Just weeks after a federal judge agreed to settle a multimillion-dollar lawsuit against Toyota Motor Company, Larry Schonbrun, aka “The Spoiler,” showed up. The Berkeley lawyer butted in at the last minute to make sure that the attorneys who sued the carmaker didn’t walk away with all the money the judge had just awarded them.
Schonbrun has fashioned a successful legal career out of spoiling settlements just like this one. As he sees it, the lawyers who live off these massive class-action suits are like sophisticated con artists who rip off consumers and corporations at the same time, all in the name of fighting for the common man. The lawyers whose fees he challenges look at him as they might look at an annoying homeless man whom you have to pay to make go away. Only in Schonbrun’s case, he shows up in a tailored suit.
He first became a serial objector to the legal spoils of class-action lawsuits in the early 1990s, when multiparty lawsuits against corporate America became as popular as Starbucks lattes. As such litigation spread, the legal fees in large cases swelled too, and now often exceed $1 million, even when consumers walk away with only coupons, discounts, or paltry payouts. Occasionally, legal bills have grown to tens or even hundreds of million of dollars. To date, Schonbrun has convinced judges to reduce such fees by more than $100 million.
In the Toyota case, the carmaker and its dealers had been accused of colluding to fix certain prices on its new cars. The judge’s settlement awarded thousands of past car buyers $150 coupons toward the purchase of a new Toyota, which amounted to $1.2 million for consumers in the case. But what sickened Schonbrun and his client, Yolanda Luna, was that the judge awarded the four attorneys who sued the carmaker $4.25 million — three and a half times more money than consumers received.
As sometimes happens in such cases, Schonbrun’s foes struck back — hard. The four lawyers whose fees he was contesting investigated his client’s right to participate in the case. They concluded that Schonbrun had falsely claimed he’d represented Luna since 1994, two years earlier than she herself had testified. They also accused him of altering his client’s testimony after the fact, so that he would have legal standing to participate in the class action. Pissed-off plaintiffs’ attorneys petitioned the judge and sought to get Schonbrun sanctioned and barred from objecting in the case.
If Schonbrun’s mission were judged by the number of enemies he’s made, he’d have to be considered enormously successful. Judges call him names and threaten to sanction him. Lawyers petition judges to have him ejected from the proceedings and dream of getting him disbarred. In most courtrooms around the country, he is as welcome as a drunk at a preschool.
Judges are used to extreme deference from the attorneys who come before them. They don’t get that from Schonbrun. Although he’s polite and respectful, the heart of what he does is profoundly disrespectful. He tells judges they are wrong. He urges them to rethink the amount of money they fork over to plaintiffs’ attorneys in settlement agreements and give the extra cash to the wronged consumers. And of course, he then insists that because he represented the real interests of the class members, he too should be paid for the time he spent on the case.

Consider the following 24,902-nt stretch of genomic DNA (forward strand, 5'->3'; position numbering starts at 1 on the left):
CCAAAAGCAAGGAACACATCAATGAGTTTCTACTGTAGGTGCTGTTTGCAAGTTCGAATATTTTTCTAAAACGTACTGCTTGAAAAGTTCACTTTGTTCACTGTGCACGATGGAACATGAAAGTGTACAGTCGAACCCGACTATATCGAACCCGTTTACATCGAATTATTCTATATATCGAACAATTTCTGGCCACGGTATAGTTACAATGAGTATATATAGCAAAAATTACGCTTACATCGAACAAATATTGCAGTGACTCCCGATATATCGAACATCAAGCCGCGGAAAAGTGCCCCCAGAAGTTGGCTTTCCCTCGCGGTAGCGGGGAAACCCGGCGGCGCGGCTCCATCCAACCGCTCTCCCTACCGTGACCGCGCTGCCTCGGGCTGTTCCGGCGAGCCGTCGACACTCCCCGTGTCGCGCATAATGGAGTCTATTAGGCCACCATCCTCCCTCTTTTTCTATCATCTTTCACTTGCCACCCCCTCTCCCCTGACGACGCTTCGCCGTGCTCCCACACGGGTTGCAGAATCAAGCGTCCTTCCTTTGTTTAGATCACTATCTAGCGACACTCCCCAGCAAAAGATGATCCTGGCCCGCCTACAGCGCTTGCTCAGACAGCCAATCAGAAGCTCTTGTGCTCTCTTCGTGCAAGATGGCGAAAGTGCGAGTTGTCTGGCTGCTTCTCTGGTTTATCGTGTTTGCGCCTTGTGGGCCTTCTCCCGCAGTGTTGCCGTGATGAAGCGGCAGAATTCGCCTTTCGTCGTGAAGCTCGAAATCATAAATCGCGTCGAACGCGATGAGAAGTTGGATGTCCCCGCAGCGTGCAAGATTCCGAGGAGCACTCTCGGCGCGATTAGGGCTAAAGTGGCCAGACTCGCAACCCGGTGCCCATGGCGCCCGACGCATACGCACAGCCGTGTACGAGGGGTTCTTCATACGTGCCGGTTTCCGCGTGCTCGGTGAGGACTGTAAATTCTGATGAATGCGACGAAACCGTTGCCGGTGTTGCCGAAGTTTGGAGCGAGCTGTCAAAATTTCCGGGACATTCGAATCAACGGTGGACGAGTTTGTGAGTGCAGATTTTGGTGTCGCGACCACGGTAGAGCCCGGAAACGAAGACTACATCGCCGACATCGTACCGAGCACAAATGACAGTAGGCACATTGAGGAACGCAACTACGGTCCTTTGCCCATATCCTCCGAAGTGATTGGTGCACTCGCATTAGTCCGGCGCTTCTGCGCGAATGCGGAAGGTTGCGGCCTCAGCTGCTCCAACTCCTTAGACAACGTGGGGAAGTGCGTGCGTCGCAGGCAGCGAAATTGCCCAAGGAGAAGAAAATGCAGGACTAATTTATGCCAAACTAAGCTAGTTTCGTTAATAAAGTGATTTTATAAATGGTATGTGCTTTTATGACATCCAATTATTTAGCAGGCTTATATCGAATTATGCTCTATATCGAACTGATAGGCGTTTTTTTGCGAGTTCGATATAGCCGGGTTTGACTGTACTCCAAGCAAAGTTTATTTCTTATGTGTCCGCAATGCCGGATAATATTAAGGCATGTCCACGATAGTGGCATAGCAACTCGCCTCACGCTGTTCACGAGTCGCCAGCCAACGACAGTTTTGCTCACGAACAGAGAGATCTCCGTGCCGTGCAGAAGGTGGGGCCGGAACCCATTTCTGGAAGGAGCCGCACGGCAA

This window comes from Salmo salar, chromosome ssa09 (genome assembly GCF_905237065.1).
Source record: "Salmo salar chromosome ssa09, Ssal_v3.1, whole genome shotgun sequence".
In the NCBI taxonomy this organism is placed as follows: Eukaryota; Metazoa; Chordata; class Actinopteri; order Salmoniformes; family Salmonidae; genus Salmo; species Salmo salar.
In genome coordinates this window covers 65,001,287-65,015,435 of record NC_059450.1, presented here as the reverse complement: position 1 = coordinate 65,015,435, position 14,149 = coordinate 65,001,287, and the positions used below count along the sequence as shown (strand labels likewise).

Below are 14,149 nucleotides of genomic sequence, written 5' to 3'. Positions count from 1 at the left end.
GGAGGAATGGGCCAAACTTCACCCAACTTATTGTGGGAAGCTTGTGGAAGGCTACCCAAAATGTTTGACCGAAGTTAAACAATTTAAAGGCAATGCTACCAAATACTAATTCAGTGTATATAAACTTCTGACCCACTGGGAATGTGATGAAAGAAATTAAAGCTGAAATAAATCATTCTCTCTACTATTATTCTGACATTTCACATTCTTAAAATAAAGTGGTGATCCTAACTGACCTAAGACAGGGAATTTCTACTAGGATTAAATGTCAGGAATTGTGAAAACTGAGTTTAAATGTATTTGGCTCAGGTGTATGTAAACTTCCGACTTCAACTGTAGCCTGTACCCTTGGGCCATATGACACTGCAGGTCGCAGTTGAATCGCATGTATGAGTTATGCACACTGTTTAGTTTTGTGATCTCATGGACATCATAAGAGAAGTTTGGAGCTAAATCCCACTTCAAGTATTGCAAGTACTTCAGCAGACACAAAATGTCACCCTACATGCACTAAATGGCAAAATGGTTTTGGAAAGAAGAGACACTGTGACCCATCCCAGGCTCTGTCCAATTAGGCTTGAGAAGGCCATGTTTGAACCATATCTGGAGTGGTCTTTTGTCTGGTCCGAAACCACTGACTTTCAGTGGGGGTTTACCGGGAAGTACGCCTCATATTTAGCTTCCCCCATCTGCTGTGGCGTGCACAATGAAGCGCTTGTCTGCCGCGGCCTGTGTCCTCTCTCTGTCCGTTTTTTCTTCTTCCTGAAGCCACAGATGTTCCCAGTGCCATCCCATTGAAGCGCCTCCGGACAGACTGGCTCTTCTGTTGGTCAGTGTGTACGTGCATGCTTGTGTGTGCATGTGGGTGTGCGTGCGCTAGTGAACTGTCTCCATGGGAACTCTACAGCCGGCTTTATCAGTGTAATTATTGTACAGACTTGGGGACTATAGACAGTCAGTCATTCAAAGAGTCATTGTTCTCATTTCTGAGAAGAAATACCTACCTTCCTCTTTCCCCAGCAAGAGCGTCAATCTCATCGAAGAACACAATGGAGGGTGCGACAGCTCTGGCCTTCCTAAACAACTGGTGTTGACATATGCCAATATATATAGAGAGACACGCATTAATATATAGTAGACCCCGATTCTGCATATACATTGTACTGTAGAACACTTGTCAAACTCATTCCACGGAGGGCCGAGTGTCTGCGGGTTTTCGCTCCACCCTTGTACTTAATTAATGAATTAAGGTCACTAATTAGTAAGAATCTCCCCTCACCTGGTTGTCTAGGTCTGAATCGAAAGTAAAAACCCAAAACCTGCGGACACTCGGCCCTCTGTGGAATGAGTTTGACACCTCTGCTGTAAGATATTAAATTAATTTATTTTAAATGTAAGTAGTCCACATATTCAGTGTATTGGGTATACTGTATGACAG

Class-action attorneys, one of the most powerful groups of lawyers in the country, see Schonbrun as a parasitic interloper who disguises himself as a do-gooder. Not only does he routinely downplay their hard work and accuse them of overbilling, he audaciously demands a cut of their legal fees for objecting — a sickening and unethical way to make a living as far as they’re concerned.
“I believe he extorts class counsel,” says San Francisco attorney Francis Scarpulla, one of Schonbrun’s four foes on the Toyota case. “He has no risk, no clients, no cost, and people will pay him money to go away.”
Scarpulla and his colleagues got to tattle on their courtroom nemesis in their 1996 complaint in the Toyota case. “Mr. Schonbrun, who clothes himself in the garb of the class protector, is anything but the Don Quixote he claims to be,” they sniped. “Rather than acting in the best interests of the class, Mr. Schonbrun insinuates himself into settled class actions in an attempt to generate fees for himself based on the labor of other lawyers. Far from being the defender of helpless class members, Mr. Schonbrun is the wolf in sheep’s clothing.”
In response to that complaint, US District Judge Marilyn Hall Patel wrote that a review of the perjury allegations raised “serious concerns about the conduct of attorney Schonbrun.” She ordered him to appear before another judge to explain “why disciplinary action should not be taken.” In court, Judge Patel verbally reprimanded Schonbrun, and said his changes to his client’s testimony raised “serious questions of ethical breaches.”
Schonbrun denied that he had done anything wrong, and said he simply refreshed Luna’s memory with proof that they had discussed the case much earlier than she had recalled. The matter dragged on for weeks, but a judge ultimately chalked the controversy up to a misunderstanding, and cleared Schonbrun of any wrongdoing. US District Court Judge Charles Legge, who investigated the allegations at Patel’s request, said the matter would “go into the record books as an unfortunate event.”
Although exonerated, Schonbrun failed to convince Judge Patel to thin out the legal fees in the Toyota case by one cent. But he says he learned a valuable lesson. “What I learned from this is these guys are really ruthless,” he recalls nowadays, in a measured voice that betrays the anger he obviously still feels. “These guys knew what they were doing was perpetrating a falsehood, but getting rid of me was more important.”